[00:02:01] And then I’m a global food reformist and activist and I was one of the first 50 people trained by Al Gore as a climate speaker in his ranch in Carthage, Tennessee. So I do a lot, a lot of different things that come from a long history of entrepreneurs and business owners and organic farmers. And, and have of just constantly every day getting up and being busy, doing as much as I can to to make an impact in this world.

It's really about how we produce that will solve those problems in the future. It's that we address everything as a complete system and we do it in a clean tech, emerging technology fashion.

— Marc Buckley, United Nations sustainable advocate and resilient futurist

[00:02:29] Jeremy Tai Abbett: Excellent. So let’s take a step back. And you mentioned that you, you grew up kind of in this world of organic farming. How did you get to where you are now? I read, and we’ve talked about it before, that you’re a part German?

[00:02:42] Marc Buckley: Yeah. My mother was German. My grandmother was from Innsbrook, from Austria. My grandfather was German.

[00:02:49] Jeremy Tai Abbett: You’ve been to Germany before?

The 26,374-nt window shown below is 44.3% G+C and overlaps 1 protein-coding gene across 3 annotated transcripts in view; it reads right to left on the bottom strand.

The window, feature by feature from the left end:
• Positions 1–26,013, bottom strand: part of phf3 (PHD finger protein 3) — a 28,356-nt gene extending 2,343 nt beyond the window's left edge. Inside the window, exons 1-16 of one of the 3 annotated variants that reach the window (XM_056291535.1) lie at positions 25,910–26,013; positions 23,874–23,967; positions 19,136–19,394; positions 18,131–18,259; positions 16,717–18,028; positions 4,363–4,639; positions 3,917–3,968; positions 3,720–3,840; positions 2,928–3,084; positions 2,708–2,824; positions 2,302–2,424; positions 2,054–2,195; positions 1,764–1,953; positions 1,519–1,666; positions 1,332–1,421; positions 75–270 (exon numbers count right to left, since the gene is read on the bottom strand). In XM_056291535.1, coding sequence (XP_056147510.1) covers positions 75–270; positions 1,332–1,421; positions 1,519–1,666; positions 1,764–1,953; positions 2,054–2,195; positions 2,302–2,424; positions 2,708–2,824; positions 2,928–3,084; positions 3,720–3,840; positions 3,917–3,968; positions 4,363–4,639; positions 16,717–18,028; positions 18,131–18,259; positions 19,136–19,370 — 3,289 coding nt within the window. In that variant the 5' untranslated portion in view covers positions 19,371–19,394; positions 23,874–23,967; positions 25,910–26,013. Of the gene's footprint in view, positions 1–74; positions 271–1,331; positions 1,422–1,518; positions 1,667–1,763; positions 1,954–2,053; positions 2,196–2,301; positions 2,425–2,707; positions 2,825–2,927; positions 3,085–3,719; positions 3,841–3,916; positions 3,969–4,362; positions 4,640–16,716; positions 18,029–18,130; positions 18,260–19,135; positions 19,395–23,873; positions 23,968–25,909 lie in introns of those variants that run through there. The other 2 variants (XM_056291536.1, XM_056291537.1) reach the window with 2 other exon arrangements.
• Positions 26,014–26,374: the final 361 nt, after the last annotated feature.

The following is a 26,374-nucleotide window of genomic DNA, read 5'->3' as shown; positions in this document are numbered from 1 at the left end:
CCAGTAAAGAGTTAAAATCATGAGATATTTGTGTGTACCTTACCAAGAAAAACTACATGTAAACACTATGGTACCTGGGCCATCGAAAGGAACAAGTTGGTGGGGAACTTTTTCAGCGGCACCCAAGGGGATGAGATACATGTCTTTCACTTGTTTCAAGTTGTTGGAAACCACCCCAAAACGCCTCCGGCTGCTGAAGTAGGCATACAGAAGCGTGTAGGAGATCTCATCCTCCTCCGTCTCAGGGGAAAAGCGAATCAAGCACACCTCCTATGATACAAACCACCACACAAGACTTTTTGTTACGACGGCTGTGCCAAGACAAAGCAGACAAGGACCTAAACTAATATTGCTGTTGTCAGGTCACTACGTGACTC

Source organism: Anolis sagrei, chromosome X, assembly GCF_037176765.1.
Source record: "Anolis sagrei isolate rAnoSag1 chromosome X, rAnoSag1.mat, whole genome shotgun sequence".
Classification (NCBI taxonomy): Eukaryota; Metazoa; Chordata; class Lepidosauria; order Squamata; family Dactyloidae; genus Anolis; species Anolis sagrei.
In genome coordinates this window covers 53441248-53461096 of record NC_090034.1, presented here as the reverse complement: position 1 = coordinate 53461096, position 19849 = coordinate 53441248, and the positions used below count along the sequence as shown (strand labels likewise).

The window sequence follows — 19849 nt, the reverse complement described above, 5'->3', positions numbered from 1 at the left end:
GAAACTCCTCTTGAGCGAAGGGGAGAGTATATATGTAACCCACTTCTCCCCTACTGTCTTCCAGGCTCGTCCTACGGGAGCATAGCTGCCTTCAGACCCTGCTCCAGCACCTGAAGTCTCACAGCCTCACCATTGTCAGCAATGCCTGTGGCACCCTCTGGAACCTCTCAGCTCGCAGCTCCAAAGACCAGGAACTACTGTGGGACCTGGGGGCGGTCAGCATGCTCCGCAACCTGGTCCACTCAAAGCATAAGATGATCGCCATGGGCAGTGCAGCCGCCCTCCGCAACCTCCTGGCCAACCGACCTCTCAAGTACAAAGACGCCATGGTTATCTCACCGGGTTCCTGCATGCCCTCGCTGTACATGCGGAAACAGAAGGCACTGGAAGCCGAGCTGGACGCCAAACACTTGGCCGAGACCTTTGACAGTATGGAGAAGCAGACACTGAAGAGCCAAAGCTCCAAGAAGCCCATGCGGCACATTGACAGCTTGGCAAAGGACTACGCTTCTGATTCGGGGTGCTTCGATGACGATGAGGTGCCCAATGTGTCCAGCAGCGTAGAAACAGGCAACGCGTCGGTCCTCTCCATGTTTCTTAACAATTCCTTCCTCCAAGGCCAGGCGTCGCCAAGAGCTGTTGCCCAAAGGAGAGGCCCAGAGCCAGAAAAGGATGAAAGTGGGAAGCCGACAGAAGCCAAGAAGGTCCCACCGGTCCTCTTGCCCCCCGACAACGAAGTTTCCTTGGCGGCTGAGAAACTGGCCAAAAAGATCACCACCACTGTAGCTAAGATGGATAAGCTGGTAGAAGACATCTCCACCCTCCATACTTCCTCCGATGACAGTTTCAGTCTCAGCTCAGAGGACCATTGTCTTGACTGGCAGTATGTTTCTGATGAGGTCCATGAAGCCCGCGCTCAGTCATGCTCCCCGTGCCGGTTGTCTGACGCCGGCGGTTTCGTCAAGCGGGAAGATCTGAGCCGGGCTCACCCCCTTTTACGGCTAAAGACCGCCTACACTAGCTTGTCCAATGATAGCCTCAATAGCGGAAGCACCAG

[00:02:50] Marc Buckley: Just as a little baby. I started coming to Germany and really, right from the beginning, felt like a global citizen. I mean, my mother brought me here as a little baby and we went to Italy and to Spain and to Austrian and to Germany. This whole world just began to open up as a little baby; just to see my relatives and, and her family. And then it just spread. Over the years as I grew up, my world was already small for me.

[00:03:19] Jeremy Tai Abbett: And where did you grow up in the U.S.?

[00:03:21] Marc Buckley: East Hampton, New York and then also in the Midwest. In Salt Lake city, Utah and California, in Sausalito and in Idaho. Kind of moved around in different areas.

[00:03:33] Jeremy Tai Abbett: Pretty much everywhere.

[00:03:34] Wow. You mentioned your mother, but I also you have a quote from your father, “Treat others as you would like to be treated. Can you talk a little bit about that?

[00:03:42] Marc Buckley: The Golden Rule.

[00:03:43] Jeremy Tai Abbett: Yeah, the Golden Rule.